I believe that we have struck the proper balance in the amendment I appreciate that my hon. Friends would have liked me to go further, but I ask them to bear in mind the other considerations that are involved, and I hope that they will consider that we have struck the correct balance.

Mr. Donald Stewart

A small point arises in connection with these excellent amendments, which I shall support. It concerns the general application of the powers. I take the point that was raised about individual freedom, and so on. The general manager of the Stornoway Pier and Harbour Commission has asked me to discover whether the commission's premises are covered by any premises (other than a dwelling house)". Will the Minister say whether harbour authorities and similar undertakings would be liable to searches of this kind?

Mr. Sproat

I rise to thank my hon. Friend the Minister of State for responding in this way to the arguments that we advanced in Committee. It is certainly true that without these amendments the powers would be extremely wide. A sea fisheries officer could apparently enter premises covered by the clause and could compel not only the master of the business, but his wife, his child and anyone else to do what that officer wished. It is good that the powers have been clarified and narrowed in this way, so that it is now a question only of the officer's seeing documents and copying them, if necessary.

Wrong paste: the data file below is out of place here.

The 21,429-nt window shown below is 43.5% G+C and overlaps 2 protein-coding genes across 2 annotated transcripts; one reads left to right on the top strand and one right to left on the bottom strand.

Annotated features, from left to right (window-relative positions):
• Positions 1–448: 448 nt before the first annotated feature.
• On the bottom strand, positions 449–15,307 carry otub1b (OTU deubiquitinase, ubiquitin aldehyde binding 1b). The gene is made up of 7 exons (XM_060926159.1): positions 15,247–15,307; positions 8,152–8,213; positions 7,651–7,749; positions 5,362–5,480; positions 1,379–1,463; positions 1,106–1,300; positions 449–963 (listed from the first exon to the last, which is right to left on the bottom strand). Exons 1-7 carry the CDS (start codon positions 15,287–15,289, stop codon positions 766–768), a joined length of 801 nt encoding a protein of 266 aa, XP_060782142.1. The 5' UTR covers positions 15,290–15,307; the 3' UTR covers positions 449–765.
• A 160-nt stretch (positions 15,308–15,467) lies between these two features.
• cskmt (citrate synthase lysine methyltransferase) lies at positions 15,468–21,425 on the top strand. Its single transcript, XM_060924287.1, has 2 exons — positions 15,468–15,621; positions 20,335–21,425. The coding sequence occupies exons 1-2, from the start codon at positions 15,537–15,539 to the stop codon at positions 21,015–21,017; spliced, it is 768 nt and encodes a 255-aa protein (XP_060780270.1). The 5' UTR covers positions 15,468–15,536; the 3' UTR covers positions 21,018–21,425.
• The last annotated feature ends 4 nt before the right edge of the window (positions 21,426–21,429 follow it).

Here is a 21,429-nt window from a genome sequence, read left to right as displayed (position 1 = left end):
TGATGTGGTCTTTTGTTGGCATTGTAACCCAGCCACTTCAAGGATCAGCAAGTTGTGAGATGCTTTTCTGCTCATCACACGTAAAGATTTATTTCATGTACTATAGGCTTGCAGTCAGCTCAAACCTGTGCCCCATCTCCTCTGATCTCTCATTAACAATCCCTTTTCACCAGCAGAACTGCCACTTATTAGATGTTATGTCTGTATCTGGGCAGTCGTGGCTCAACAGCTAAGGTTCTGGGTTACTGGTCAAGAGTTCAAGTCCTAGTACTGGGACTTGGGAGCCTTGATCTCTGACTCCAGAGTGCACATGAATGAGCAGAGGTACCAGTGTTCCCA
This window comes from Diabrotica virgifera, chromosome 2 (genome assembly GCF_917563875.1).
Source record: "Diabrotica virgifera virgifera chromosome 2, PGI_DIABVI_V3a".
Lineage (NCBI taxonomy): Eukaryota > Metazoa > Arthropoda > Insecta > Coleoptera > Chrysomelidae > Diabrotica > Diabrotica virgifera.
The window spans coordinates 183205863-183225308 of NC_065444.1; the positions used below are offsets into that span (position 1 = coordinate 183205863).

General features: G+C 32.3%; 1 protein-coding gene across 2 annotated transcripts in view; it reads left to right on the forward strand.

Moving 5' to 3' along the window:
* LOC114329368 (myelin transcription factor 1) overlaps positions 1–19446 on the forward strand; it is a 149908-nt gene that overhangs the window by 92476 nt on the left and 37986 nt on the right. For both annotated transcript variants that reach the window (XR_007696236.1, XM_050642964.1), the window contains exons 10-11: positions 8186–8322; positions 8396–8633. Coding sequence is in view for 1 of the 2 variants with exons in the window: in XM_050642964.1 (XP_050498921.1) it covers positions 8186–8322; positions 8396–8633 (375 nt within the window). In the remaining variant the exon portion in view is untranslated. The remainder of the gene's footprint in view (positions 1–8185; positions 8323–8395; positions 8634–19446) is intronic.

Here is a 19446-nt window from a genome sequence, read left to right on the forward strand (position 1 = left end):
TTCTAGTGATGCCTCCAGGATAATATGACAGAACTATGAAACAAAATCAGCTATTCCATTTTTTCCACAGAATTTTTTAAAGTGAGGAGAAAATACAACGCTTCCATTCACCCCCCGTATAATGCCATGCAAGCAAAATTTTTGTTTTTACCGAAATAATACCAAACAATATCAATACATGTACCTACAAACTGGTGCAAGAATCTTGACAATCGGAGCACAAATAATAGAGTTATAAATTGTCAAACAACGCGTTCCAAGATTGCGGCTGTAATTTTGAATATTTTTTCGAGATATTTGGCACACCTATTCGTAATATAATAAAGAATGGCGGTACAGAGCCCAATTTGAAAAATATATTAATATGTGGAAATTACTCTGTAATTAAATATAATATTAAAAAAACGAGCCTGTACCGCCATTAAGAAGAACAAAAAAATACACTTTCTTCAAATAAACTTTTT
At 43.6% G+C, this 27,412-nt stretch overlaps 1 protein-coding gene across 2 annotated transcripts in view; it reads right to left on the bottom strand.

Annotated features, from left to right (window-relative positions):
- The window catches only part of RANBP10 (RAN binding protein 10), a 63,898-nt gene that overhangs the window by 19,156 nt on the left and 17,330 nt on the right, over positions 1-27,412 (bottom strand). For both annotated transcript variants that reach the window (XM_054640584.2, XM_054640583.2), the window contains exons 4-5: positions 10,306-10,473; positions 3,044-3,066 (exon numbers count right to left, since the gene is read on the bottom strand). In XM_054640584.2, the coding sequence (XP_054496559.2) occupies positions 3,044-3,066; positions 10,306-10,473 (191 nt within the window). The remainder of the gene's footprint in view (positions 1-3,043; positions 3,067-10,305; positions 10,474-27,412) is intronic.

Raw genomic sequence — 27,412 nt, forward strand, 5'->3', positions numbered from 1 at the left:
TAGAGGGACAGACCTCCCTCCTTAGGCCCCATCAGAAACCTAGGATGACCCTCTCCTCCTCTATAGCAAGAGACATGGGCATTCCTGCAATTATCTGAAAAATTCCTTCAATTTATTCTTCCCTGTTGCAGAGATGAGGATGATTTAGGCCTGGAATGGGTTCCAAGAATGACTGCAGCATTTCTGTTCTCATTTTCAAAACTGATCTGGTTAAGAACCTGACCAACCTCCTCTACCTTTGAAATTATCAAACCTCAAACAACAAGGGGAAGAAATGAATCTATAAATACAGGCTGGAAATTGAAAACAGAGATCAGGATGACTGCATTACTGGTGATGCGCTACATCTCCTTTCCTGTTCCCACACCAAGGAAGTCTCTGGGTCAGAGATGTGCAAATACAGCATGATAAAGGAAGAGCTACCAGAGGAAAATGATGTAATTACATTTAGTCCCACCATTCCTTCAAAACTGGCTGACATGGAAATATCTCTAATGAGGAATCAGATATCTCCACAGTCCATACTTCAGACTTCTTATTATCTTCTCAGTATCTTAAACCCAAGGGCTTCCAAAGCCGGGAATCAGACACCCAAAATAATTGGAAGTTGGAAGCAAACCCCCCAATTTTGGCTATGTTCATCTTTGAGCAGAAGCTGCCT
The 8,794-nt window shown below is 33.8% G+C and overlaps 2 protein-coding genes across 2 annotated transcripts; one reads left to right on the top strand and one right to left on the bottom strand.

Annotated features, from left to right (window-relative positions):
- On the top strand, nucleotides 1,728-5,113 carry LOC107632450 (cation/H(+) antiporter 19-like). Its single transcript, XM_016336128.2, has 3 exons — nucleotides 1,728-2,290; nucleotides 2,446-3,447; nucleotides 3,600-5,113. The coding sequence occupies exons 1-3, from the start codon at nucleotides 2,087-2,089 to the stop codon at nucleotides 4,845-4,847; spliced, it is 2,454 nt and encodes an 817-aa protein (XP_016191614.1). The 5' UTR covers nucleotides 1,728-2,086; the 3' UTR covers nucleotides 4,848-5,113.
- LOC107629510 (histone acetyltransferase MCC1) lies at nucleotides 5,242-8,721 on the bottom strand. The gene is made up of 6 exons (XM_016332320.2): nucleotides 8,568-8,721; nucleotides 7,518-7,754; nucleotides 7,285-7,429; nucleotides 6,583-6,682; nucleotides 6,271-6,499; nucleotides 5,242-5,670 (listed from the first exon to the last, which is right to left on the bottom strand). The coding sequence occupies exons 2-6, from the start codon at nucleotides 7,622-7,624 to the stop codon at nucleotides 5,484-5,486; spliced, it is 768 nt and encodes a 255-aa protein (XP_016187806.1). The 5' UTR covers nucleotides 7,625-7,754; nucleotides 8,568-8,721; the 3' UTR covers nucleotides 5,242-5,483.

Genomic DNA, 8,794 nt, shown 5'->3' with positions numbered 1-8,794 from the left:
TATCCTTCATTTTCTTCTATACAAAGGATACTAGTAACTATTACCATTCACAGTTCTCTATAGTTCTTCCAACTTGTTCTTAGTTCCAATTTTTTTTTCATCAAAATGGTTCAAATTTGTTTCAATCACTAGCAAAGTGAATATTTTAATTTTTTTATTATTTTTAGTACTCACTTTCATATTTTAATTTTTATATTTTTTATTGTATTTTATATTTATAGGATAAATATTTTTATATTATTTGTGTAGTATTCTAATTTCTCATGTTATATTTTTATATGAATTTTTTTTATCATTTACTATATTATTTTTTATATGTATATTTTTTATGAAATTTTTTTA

My hon. Friend has not gone as far down the road as my hon. Friend the Member for Aberdeenshire, East (Mr. McQuarrie) and I would wish, but we believe that half a loaf is better than no bread. We should still like search warrants that are obtained for the purposes of this clause to be signed by justices of the peace. Nevertheless, we appreciate that my hon. Friend has at least met us half way, and if experience shows that these powers are being abused no doubt our constituents will contact us quickly and we shall look at the matter again. In the meantime I thank my hon. Friend the Minister of State and express my support for the amendment.